Buckley: William F. Buckley Jr. and the Rise of American Conservatism

Carl T. Bogus, Author
Carl T. Bogus. Bloomsbury, $30 (416p) ISBN 978-1-59691-580-0
Reviewed on: 09/12/2011
Release date: 10/01/2011
Open Ebook - 978-1-60819-355-4
Paperback - 405 pages - 978-1-60819-335-6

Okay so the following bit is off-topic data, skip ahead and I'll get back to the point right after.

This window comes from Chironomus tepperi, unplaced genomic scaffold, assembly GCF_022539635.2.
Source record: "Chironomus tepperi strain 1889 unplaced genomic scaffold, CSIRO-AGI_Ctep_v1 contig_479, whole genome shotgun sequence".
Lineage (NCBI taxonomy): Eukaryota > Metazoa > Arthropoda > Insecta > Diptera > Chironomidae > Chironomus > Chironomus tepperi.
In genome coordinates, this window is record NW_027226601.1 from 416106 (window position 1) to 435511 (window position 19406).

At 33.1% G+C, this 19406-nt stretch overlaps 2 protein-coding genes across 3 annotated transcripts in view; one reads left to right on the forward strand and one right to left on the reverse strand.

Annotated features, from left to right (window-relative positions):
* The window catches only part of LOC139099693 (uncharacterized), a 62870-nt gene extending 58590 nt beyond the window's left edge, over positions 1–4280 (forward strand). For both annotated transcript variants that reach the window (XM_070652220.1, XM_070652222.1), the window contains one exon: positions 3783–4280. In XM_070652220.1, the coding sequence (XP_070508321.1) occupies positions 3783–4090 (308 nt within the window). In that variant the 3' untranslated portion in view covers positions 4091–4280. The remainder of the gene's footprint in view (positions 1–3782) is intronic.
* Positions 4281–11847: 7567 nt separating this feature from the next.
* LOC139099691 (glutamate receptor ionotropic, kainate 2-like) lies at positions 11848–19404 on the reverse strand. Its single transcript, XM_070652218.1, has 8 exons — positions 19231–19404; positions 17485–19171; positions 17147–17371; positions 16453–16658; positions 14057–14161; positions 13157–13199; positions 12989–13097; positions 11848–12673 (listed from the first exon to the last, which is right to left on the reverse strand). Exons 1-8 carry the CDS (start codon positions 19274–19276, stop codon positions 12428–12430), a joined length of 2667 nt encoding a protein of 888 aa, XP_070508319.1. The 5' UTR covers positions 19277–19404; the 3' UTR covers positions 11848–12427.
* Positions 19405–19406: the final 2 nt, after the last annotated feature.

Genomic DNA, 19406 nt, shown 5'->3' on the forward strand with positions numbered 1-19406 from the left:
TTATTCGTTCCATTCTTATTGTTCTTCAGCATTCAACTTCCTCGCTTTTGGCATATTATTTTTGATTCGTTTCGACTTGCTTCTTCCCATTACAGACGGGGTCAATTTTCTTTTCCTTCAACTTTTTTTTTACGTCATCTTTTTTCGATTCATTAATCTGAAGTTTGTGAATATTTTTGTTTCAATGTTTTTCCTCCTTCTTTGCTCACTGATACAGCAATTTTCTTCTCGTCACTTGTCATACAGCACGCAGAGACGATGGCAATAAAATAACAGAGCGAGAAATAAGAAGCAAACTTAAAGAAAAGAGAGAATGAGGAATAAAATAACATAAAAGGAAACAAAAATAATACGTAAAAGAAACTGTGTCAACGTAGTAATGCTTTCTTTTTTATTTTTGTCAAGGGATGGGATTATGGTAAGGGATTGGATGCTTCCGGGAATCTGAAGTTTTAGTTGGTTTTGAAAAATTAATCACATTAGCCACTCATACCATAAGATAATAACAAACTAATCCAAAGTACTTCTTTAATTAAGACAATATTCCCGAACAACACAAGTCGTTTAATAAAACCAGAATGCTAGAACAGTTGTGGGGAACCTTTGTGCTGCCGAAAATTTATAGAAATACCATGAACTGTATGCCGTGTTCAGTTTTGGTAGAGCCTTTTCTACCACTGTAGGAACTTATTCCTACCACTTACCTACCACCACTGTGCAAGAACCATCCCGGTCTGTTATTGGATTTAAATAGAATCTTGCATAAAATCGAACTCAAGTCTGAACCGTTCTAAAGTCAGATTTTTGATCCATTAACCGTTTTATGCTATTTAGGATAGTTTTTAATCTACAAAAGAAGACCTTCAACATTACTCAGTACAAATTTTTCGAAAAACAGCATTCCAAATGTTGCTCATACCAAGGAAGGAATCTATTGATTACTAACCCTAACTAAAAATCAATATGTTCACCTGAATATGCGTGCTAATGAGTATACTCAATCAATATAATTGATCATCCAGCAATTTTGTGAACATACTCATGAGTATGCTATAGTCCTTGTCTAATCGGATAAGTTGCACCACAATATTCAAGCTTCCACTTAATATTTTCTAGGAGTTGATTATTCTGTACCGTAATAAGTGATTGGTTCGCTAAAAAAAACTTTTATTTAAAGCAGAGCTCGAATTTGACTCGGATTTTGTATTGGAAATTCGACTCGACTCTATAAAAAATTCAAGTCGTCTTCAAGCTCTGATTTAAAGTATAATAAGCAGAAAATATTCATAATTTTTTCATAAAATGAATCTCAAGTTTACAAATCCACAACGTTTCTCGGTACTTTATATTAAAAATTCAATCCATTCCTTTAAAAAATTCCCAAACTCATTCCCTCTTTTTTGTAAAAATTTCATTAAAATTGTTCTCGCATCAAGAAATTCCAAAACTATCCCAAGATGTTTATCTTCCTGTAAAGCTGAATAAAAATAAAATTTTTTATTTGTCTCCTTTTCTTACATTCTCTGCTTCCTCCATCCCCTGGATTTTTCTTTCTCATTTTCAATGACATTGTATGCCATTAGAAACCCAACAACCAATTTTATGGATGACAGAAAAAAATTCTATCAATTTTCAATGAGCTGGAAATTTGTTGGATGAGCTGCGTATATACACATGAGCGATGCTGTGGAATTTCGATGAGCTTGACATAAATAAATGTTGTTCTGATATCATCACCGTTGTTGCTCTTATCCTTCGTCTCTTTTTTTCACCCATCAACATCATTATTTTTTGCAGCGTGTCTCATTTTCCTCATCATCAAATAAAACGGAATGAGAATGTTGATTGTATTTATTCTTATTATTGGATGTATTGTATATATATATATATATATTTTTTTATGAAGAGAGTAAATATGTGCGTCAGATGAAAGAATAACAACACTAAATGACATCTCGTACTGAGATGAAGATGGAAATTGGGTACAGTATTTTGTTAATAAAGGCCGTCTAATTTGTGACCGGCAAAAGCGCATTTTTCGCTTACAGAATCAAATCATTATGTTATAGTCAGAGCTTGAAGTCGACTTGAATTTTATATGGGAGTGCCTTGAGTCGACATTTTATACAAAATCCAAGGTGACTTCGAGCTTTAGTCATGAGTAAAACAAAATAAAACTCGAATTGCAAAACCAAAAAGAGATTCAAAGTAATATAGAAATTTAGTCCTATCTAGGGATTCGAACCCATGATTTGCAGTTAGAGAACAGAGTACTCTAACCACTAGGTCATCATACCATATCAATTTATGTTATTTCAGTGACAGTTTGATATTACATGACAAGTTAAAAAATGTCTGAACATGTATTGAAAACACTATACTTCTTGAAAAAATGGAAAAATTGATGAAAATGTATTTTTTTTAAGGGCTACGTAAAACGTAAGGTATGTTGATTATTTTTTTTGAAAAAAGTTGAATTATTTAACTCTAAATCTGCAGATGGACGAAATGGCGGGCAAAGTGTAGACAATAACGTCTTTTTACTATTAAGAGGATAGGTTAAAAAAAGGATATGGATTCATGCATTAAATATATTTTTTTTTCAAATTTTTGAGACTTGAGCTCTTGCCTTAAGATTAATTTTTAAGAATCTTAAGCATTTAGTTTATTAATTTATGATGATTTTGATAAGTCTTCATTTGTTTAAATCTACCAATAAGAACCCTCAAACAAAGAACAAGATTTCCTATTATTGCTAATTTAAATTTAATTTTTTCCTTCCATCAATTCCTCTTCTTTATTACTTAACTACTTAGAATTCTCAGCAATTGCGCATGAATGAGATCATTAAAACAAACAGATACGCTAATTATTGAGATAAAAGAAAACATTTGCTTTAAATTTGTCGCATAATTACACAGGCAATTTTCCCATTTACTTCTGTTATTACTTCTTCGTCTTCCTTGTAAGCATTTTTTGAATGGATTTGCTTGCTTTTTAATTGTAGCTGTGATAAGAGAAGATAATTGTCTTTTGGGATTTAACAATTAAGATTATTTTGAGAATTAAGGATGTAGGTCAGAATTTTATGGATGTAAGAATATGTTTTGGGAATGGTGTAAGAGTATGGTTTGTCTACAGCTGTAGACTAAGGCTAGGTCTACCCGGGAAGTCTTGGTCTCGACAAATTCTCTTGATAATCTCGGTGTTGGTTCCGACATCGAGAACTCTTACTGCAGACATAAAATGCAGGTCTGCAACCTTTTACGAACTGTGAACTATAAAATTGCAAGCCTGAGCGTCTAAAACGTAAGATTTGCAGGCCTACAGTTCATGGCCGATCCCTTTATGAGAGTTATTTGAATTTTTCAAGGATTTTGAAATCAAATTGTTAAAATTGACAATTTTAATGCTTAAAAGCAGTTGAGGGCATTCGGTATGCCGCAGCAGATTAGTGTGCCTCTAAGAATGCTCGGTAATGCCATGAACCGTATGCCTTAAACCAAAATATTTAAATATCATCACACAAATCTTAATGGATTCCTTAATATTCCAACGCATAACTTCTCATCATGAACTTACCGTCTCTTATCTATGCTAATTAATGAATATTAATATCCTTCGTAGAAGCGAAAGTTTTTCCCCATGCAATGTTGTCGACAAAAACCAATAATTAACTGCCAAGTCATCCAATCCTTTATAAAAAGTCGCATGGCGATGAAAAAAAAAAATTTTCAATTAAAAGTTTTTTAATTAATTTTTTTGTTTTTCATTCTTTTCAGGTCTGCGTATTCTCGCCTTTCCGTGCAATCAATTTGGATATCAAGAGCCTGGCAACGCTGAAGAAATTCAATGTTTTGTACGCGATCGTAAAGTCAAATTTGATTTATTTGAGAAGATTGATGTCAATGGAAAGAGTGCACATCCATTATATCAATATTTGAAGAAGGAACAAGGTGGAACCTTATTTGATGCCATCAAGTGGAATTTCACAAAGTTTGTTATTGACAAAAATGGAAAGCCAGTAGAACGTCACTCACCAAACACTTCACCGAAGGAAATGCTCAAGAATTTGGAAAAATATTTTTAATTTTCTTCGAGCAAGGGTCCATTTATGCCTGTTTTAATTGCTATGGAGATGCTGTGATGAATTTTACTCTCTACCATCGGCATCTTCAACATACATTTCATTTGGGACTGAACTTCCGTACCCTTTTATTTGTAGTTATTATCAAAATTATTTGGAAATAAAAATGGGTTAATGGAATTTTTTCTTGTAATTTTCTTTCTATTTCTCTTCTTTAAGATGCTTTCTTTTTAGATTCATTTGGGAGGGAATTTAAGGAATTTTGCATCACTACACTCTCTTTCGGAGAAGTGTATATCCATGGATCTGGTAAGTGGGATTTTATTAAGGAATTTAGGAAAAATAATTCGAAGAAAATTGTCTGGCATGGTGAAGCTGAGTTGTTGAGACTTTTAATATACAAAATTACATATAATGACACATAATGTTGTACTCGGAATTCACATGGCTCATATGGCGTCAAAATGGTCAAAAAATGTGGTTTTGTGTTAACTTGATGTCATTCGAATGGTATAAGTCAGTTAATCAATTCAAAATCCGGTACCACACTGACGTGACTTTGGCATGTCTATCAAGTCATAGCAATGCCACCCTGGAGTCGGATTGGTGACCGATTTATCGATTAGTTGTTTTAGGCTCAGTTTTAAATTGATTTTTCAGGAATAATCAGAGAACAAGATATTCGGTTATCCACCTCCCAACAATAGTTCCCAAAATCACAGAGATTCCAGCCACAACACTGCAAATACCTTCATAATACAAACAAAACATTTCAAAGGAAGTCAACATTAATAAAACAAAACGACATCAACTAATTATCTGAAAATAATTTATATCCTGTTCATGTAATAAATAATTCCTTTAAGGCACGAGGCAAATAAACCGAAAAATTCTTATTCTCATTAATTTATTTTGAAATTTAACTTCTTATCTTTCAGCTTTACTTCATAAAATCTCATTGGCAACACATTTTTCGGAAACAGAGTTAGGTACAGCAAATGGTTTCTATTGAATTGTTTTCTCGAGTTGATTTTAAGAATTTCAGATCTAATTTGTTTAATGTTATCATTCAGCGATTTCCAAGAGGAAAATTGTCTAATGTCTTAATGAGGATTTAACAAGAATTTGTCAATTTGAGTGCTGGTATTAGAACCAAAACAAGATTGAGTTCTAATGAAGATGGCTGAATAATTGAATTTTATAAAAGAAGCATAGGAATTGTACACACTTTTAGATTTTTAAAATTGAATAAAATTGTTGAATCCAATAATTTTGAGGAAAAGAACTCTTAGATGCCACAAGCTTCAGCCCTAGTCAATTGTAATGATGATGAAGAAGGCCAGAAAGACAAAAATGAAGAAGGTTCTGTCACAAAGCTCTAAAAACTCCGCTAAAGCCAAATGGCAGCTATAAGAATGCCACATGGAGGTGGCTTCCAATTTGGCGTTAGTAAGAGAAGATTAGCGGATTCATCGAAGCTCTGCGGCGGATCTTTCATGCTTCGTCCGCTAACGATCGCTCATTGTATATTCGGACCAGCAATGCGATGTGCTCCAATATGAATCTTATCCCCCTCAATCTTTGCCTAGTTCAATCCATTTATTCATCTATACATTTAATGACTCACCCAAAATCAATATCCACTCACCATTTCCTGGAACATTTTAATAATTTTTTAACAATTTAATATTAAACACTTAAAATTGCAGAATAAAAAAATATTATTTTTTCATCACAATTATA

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This thoughtful blend of biography and intellectual history harks back to a time when conservatism was dominated by proud and profound intellectualism. When William F. Buckley (1925–2008) launched the National Review in 1955, mainstream “conservatism was not merely out of favor,” but denigrated by Democrats and many Republicans as well. With Ronald Reagan’s election in 1980 and the country’s fundamental shift to the right, “the modern conservative movement finally reached the political mountaintop,” in large part thanks to Buckley’s re-articulation of the conservative agenda. Bogus (Why Lawsuits Are Good for America) charts Buckley’s ascent—the moneyed outsider who couched his blistering critique of the Eastern liberal establishment in peerless prose (“a sharp sword in a velvet scabbard”)—and his critical interventions in bringing the GOP back from the brink, for example, he was instrumental in marginalizing such fringe elements as the John Birch Society. (Bogus is markedly less admiring of Buckley’s early and strenuous opposition to the civil rights movement.) The final third of the book wobbles a bit, with summations of the cold war and the Vietnam War and a focus on lesser lights at the National Review. But despite disagreements with much of his subject’s political philosophy, Bogus vividly encapsulates how radically Buckley “changed America’s political realities... a feat so great that it is almost impossible to overstate.” (Nov.)
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